Mail powder scare treated as terroristic threat

HOUSTON Even if all of this is just a hoax, it is being taken very seriously, and now considered a terroristic threat. That comes as more letters were found today. The total is now up to 17 letters found at 17 schools since Friday.

Preliminary testing determined the powder is corn starch and today, the work continues to try and pinpoint the source.

The envelopes were found at 14 different campuses scattered all over the city on Friday, and investigators are trying to figure out where they came from. Three more schools were added to the list by HISD Monday morning.

The schools that received the letters are:

    Elementary Schools
    Alcott Elementary
    Almeda Elementary
    Anderson Elementary
    Ashford Elementary
    Askew Elementary
    Barrick Elementary
    Bastian Elementary
    Benbrook Elementary
    Bellfort-Lewis Elementary
    Blackshear Elementary
    Briarmeadow Elementary
    Browning Elementary

    Middle Schools
    Attucks Middle School
    Fonville Middle School
    Burbank Middle School

    High Schools
    Austin High School
    Bellaire High School

The envelopes discovered Monday are just like the ones found on Friday.

"It's just a standard letter sized with the school's name and address type written on it," said HISD spokesperson Norm Uhl.

The total number of schools targeted by the mystery mailer now stands at 17, most of them beginning with the letter "A" or "B," with the exception of one -- Fonnville Middle School. A suspicious envelope found at Lewis Elementary School Monday morning was actually addressed to Bellfort Academy next door.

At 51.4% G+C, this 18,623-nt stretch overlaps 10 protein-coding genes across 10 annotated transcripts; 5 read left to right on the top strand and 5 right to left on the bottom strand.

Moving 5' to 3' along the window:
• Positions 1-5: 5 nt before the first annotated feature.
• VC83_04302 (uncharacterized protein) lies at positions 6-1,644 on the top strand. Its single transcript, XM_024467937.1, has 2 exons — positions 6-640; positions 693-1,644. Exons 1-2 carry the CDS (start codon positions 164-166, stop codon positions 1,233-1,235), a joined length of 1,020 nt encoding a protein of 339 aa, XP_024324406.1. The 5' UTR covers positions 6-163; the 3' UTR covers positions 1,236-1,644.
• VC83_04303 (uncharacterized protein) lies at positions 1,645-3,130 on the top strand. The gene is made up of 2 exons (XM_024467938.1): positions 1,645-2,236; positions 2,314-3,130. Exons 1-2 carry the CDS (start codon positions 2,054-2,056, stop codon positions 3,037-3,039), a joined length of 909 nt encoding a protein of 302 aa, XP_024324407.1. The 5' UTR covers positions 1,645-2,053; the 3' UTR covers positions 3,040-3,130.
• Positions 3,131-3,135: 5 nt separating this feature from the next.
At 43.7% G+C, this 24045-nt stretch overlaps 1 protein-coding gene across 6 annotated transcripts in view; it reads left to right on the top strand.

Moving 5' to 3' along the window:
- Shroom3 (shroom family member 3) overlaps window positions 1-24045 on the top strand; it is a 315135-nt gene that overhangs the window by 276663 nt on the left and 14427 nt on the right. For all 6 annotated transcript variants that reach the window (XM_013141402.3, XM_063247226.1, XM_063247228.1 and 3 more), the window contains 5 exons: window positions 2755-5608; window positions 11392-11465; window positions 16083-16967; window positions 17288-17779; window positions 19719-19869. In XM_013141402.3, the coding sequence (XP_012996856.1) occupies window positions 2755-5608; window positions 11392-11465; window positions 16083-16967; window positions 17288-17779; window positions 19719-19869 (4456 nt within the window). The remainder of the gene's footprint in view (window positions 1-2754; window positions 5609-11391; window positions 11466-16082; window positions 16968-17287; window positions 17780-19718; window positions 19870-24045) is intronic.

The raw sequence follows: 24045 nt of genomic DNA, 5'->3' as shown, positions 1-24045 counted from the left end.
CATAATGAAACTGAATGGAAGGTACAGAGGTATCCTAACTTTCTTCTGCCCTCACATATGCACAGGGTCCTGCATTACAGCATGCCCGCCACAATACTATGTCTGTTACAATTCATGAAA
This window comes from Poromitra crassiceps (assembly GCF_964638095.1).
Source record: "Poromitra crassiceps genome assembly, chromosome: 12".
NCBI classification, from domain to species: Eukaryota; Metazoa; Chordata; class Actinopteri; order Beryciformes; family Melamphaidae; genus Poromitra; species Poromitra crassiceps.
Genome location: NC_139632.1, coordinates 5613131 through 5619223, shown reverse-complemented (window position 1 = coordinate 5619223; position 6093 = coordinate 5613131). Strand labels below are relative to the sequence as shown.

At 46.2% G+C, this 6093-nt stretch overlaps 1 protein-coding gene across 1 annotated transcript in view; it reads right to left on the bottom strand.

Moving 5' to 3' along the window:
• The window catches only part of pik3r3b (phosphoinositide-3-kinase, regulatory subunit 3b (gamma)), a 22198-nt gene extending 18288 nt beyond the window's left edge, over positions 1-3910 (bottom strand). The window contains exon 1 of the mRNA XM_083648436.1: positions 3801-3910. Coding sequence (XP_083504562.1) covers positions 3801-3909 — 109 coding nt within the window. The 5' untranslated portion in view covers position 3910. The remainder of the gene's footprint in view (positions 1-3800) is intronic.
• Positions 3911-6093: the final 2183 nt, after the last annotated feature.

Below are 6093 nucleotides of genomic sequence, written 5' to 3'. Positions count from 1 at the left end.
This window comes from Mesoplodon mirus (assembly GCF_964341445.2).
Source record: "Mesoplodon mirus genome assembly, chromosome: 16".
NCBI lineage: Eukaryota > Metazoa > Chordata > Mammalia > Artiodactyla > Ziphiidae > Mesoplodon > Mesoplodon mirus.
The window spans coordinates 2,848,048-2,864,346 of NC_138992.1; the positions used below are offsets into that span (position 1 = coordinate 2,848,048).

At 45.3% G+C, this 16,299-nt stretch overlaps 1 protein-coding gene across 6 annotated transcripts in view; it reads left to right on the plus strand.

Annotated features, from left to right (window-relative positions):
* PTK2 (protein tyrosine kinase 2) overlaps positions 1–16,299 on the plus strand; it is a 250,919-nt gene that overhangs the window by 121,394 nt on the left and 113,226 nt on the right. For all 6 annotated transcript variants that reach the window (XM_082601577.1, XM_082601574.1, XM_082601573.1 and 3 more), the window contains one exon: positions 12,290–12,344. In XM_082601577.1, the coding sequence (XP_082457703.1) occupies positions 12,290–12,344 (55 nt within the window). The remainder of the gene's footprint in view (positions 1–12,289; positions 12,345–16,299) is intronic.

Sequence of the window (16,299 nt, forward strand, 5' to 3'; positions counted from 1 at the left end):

Abraham Rendon and his father came to check on Abraham's third-grade brother at Lewis. Abraham says the schools told him and his father where the letters were postmarked.

"They bring a powder to school, it's from Dallas," he said. "That happened to all kinds of schools."

The US postal inspection service would not comment on whether the letters were indeed postmarked Dallas. In a statement to the media, however, a spokeswoman wrote, "US postal inspectors have implemented a process with the U. S. Postal service and HISD officials to capture additional (suspicious) envelopes prior to delivery to the schools."

At the same time, test results for the suspicious powder in eight of the envelopes came back.

"The tests we conducted on the envelopes Friday came back as negative for any harmful biological agent," said Kathy Barton with the City of Houston Health Department.

Because the mailing of the envelopes is a terroristic threat, the FBI is taking the lead and HISD is trying to reassure parents, even as the district helps in the investigation.

"We've actually asked the schools to double check and we haven't heard from any additional schools," said Uhl.

Further testing of the powder will take about two weeks to complete, and if the mailer is caught, he or she faces federal charges, to be determined by the US Attorney's office.

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